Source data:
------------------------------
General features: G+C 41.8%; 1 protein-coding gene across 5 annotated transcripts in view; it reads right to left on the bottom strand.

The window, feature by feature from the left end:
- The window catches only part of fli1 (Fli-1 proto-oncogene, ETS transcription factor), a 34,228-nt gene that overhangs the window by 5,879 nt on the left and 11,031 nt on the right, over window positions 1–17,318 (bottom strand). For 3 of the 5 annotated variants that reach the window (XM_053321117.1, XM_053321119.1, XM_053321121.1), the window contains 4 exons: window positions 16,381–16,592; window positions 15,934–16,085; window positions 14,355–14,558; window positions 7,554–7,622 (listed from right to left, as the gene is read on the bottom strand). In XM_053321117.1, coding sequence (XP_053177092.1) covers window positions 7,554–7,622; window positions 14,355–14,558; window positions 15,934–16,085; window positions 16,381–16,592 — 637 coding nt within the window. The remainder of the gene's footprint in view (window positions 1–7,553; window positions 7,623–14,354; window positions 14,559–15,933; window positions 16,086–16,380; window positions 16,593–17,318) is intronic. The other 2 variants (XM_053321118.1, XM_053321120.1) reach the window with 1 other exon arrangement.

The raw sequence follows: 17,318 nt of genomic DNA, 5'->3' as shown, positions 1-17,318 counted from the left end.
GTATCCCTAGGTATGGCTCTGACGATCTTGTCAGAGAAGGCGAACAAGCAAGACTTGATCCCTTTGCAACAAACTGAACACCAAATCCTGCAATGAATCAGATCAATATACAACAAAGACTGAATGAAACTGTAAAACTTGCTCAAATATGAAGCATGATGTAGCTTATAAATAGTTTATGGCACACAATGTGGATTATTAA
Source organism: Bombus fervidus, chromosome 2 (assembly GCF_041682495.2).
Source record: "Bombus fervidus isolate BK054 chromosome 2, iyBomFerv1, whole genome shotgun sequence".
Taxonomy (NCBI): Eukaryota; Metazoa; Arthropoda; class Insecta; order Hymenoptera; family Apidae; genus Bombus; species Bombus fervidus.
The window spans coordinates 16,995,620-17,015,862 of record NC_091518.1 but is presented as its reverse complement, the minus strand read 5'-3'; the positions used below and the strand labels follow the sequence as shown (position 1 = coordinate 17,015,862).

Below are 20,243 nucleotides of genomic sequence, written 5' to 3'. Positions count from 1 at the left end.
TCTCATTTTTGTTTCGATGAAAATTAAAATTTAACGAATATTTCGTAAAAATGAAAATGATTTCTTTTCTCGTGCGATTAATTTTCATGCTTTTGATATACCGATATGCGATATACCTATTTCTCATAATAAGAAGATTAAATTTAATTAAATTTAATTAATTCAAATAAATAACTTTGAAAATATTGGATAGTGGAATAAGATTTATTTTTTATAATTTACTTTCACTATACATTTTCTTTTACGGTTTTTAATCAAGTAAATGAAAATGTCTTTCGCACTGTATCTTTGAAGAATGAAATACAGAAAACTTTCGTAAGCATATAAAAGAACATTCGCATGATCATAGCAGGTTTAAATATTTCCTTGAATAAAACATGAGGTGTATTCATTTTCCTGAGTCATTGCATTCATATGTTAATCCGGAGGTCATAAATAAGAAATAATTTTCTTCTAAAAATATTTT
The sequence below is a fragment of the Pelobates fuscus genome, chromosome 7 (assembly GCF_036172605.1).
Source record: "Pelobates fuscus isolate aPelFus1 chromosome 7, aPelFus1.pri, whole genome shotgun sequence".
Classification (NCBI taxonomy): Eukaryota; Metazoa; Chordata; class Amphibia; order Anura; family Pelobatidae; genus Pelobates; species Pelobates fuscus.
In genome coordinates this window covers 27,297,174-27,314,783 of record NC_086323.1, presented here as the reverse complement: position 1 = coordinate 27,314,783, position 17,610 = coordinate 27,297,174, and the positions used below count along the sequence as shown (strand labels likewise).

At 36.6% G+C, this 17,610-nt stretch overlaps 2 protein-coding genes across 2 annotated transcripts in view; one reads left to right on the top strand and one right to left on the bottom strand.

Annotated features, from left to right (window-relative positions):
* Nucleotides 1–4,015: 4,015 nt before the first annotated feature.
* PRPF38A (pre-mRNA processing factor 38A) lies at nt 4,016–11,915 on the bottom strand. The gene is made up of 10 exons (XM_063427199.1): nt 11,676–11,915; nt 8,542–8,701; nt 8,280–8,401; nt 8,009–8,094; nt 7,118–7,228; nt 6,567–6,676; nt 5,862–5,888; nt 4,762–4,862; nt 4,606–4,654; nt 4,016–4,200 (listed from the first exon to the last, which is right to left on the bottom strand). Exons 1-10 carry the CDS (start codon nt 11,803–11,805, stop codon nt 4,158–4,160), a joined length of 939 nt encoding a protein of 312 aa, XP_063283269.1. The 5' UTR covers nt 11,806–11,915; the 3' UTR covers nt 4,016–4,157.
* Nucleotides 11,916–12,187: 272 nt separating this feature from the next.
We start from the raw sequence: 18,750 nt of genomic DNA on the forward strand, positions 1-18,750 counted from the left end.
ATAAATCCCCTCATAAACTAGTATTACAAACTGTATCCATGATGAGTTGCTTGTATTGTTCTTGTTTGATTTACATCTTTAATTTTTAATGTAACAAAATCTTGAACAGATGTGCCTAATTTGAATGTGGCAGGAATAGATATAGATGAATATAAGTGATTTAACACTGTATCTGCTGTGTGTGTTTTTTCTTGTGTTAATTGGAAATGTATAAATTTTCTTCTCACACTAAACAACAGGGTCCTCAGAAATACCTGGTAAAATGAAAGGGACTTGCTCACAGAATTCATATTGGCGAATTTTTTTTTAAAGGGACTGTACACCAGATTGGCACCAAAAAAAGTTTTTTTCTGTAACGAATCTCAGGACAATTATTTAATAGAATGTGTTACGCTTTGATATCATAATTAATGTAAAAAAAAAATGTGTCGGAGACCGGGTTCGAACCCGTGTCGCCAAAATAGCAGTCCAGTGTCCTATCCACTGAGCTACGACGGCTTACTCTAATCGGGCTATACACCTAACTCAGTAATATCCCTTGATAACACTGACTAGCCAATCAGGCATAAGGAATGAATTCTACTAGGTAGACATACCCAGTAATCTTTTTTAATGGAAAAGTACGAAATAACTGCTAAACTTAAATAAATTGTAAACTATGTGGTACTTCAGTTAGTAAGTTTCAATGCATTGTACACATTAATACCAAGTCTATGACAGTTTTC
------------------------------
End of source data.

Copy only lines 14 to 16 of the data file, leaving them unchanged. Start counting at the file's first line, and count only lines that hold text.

Classification (NCBI taxonomy): Eukaryota; Metazoa; Chordata; class Amphibia; order Anura; family Pelobatidae; genus Pelobates; species Pelobates fuscus.
In genome coordinates this window covers 27,297,174-27,314,783 of record NC_086323.1, presented here as the reverse complement: position 1 = coordinate 27,314,783, position 17,610 = coordinate 27,297,174, and the positions used below count along the sequence as shown (strand labels likewise).

At 36.6% G+C, this 17,610-nt stretch overlaps 2 protein-coding genes across 2 annotated transcripts in view; one reads left to right on the top strand and one right to left on the bottom strand.